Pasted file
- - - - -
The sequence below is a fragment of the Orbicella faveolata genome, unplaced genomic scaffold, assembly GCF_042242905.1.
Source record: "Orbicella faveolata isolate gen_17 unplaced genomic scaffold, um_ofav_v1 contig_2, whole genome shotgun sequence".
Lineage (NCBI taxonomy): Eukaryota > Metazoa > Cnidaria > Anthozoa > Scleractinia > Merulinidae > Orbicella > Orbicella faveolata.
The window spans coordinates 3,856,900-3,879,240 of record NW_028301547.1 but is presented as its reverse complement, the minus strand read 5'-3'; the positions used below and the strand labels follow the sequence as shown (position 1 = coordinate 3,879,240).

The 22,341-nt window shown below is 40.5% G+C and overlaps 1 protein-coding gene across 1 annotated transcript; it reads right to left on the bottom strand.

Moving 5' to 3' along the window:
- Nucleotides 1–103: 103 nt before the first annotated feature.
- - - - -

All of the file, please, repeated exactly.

The sequence below is a fragment of the Orbicella faveolata genome, unplaced genomic scaffold, assembly GCF_042242905.1.
Source record: "Orbicella faveolata isolate gen_17 unplaced genomic scaffold, um_ofav_v1 contig_2, whole genome shotgun sequence".
Lineage (NCBI taxonomy): Eukaryota > Metazoa > Cnidaria > Anthozoa > Scleractinia > Merulinidae > Orbicella > Orbicella faveolata.
The window spans coordinates 3,856,900-3,879,240 of record NW_028301547.1 but is presented as its reverse complement, the minus strand read 5'-3'; the positions used below and the strand labels follow the sequence as shown (position 1 = coordinate 3,879,240).

The 22,341-nt window shown below is 40.5% G+C and overlaps 1 protein-coding gene across 1 annotated transcript; it reads right to left on the bottom strand.

Moving 5' to 3' along the window:
- Nucleotides 1–103: 103 nt before the first annotated feature.